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Tuesday round-up

With the Court’s November sitting scheduled to start in less than a week, previews of upcoming cases continue to roll in. At CATO@Liberty, Julian Sanchez responds to Orin Kerr’s preview of United States v. Jones, in which the Court will decide whether the installation and/or use of a GPS device on a suspect’s car violates the Fourth Amendment. Although Sanchez finds the clarity of Kerr’s “inside/outside” rule for deciding when to invoke Fourth Amendment protections appealing, he argues that “clarity is not a virtue if it is achieved at the price of the underlying interests the Fourth Amendment protects.” On this blog, the Community will be discussing Jones all week. And the Harrisburg Patriot-News previews Lafler v. Cooper, in which the Court will consider the proper remedies for unconstitutionally deficient legal advice.  [Disclosure:  The author of this post contributed to an amicus brief in support of the respondent in Jones.]

Other coverage focuses on pending petitions for certiorari. Stephen Wermiel discusses the petitions in Utah Highway Patrol Association v. American Atheists and Davenport v. American Atheists for this blog, describing the cases as falling “at the intersection of the First Amendment’s free speech and freedom of religion provisions – a stretch of road that has not been entirely mapped out.” The Blog of Legal Times and the International Business Times report on a petition filed by four former Blackwater guards charged with manslaughter for the shooting of Iraqi civilians; the case is Slough v. United States. And Lyle Denniston of this blog reviews the status of, and arguments made in, the challenges to various state laws seeking to crack down on undocumented immigrants.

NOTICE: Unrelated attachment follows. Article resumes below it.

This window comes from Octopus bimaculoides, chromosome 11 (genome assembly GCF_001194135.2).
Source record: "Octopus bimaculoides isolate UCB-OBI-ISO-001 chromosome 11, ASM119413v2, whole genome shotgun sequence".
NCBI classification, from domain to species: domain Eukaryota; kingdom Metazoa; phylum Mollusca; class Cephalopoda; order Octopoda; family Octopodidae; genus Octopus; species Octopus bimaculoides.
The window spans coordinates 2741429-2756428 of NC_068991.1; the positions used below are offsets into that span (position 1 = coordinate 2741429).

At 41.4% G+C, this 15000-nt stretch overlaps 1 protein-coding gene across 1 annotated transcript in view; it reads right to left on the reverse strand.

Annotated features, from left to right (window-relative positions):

• At ACSblog, John Schacter reports on Justice Scalia’s “pizza originalist” inclinations.
  • Retired Justice Sandra Day O’Connor will appear at the National Cowgirl Museum and Hall of Fame to honor the opening of an exhibit dedicated to her, the Dallas Morning News reports.
  • At the National Review Online, Joel Alicea discusses the brewing “fight over whether the decisions of the Court are the final word on the meaning of the Constitution.”
  • At the Huffington Post, Nan Aron argues that “the ethics code is not an onerous straitjacket designed to keep Supreme Court justices out of the public eye,” but instead “builds a common-sense ethical firewall built around political activity, fundraising, and relationships that create an appearance of impropriety.”
  • In Slate, David Weigel responds to an article on Robert Bork by Joe Nocera in the New York Times, which Joshua covered in yesterday’s round-up.
  • And finally, Damon Root of Reason responds to recent critiques of Justice Thomas, in light of his twentieth anniversary on the Court.  He argues that the public should “not pretend Thomas is the only one who disregards precedent when it conflicts with his interpretation of the Constitution.”

Recommended Citation: Nabiha Syed, Tuesday round-up, SCOTUSblog (Oct. 25, 2011, 9:23 AM),